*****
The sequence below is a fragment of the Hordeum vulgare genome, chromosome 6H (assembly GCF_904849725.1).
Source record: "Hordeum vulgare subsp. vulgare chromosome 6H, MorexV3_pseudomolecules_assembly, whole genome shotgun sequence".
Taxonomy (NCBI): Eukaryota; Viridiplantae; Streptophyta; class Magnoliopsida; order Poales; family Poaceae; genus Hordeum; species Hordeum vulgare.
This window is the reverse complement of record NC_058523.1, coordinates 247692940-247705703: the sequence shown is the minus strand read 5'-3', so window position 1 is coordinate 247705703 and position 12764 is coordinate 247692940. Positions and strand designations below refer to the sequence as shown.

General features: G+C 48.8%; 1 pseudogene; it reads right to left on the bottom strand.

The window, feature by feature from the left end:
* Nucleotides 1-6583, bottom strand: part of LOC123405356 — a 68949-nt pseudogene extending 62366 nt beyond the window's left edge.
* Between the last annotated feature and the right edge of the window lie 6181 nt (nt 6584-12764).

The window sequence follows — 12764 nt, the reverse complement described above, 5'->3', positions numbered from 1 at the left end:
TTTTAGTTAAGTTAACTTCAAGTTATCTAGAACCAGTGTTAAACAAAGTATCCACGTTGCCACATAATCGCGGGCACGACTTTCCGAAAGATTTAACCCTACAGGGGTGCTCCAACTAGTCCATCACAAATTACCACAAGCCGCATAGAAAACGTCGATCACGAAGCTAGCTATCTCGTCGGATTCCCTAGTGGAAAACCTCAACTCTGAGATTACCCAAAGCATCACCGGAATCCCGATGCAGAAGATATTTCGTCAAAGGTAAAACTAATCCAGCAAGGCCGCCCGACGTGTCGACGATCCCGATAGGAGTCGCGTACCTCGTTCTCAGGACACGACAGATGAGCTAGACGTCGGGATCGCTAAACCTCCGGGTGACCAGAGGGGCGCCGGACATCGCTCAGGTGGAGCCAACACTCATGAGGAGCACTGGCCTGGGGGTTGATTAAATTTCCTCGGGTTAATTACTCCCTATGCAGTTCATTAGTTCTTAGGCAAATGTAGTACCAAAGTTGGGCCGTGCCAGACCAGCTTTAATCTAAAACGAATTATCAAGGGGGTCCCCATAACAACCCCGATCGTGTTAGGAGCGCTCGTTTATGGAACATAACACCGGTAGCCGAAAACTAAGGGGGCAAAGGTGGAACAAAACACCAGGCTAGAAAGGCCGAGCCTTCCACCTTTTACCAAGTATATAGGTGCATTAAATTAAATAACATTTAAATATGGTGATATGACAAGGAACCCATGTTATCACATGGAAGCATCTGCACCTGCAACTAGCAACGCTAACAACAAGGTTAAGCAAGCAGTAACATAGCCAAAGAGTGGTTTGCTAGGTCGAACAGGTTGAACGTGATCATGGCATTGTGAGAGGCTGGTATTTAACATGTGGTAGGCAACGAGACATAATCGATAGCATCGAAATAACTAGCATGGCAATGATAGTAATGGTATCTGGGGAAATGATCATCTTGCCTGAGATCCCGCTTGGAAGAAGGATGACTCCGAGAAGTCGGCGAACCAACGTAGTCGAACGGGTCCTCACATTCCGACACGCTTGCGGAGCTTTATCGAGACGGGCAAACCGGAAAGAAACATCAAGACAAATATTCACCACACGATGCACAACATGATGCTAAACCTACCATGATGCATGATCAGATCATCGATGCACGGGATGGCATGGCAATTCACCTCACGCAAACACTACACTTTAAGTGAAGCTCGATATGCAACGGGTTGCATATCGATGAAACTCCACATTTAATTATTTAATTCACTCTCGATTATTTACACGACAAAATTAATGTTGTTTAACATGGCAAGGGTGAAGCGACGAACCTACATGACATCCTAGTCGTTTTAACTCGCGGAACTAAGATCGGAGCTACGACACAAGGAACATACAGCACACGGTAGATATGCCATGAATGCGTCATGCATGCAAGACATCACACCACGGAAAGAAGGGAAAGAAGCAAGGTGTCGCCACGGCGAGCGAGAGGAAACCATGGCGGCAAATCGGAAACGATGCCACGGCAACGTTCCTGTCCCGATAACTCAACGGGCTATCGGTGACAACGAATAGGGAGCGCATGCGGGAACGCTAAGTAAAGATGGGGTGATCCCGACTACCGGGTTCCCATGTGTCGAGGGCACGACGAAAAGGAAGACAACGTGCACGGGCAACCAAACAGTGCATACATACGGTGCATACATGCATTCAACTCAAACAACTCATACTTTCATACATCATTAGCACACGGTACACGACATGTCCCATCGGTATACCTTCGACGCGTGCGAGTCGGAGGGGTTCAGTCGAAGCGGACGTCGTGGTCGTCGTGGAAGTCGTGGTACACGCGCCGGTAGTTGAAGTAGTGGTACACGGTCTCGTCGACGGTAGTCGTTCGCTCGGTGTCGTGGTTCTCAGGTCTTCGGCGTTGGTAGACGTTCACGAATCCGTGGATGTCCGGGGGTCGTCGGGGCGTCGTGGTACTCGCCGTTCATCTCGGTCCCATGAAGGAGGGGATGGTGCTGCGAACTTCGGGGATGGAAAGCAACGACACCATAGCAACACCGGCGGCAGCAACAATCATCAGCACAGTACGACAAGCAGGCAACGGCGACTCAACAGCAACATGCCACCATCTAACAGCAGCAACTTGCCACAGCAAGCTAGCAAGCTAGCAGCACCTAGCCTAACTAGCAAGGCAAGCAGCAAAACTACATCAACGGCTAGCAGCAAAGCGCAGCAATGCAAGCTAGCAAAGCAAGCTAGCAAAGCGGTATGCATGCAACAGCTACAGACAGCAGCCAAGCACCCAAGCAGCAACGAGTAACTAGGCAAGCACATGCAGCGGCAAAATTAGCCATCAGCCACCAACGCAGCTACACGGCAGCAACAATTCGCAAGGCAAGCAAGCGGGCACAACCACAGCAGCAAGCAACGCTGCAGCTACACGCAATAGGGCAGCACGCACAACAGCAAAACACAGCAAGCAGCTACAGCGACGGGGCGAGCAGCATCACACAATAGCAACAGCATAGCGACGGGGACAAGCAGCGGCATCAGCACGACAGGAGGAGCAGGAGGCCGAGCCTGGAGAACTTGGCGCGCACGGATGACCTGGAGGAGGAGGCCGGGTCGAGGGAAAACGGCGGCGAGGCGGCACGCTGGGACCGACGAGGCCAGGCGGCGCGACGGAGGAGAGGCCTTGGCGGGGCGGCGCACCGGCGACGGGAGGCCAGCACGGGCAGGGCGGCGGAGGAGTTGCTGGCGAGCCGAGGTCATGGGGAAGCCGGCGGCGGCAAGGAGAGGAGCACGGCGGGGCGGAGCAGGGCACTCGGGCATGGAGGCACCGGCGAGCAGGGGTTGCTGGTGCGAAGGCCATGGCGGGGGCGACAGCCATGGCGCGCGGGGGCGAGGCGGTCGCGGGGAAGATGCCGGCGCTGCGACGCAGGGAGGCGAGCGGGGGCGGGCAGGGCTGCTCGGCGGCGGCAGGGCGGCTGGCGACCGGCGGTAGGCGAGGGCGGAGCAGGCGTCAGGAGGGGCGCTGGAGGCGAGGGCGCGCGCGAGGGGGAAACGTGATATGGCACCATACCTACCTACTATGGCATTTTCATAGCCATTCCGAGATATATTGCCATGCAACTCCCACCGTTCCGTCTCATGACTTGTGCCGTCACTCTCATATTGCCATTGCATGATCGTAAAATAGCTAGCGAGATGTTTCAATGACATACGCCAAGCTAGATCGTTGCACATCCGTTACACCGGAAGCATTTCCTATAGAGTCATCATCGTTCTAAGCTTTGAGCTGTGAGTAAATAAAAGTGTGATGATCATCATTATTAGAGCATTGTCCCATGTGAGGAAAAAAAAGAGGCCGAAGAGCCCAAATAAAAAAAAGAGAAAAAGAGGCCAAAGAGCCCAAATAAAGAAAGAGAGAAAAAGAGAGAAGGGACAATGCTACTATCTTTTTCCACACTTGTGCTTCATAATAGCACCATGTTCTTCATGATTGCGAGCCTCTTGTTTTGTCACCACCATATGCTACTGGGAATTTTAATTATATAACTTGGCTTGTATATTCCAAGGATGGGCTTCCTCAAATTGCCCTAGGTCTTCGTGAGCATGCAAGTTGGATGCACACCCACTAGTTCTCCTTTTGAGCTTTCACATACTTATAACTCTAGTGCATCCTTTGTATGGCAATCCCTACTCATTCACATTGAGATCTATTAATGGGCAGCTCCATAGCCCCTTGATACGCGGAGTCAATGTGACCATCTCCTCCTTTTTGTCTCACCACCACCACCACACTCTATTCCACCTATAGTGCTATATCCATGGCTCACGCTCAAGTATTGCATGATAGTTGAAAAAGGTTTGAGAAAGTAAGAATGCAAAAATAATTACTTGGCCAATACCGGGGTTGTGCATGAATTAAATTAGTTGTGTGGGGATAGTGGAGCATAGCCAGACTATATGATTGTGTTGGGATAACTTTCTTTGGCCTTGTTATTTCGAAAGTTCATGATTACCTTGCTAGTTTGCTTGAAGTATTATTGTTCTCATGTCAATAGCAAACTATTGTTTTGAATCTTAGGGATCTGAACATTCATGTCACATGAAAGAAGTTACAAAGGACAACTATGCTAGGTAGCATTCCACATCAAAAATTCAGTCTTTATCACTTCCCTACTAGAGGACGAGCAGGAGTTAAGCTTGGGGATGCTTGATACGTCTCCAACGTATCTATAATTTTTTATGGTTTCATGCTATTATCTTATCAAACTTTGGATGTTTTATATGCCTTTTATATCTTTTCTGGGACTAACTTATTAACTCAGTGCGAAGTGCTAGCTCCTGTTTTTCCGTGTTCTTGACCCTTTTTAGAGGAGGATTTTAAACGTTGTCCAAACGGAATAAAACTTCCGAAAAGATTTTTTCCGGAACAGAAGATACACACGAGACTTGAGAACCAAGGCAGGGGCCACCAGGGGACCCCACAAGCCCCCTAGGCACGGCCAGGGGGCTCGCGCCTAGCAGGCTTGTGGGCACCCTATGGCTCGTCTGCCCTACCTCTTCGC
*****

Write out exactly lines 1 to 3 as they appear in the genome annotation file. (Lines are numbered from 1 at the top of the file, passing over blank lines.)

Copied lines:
The sequence below is a fragment of the Hordeum vulgare genome, chromosome 6H (assembly GCF_904849725.1).
Source record: "Hordeum vulgare subsp. vulgare chromosome 6H, MorexV3_pseudomolecules_assembly, whole genome shotgun sequence".
Taxonomy (NCBI): Eukaryota; Viridiplantae; Streptophyta; class Magnoliopsida; order Poales; family Poaceae; genus Hordeum; species Hordeum vulgare.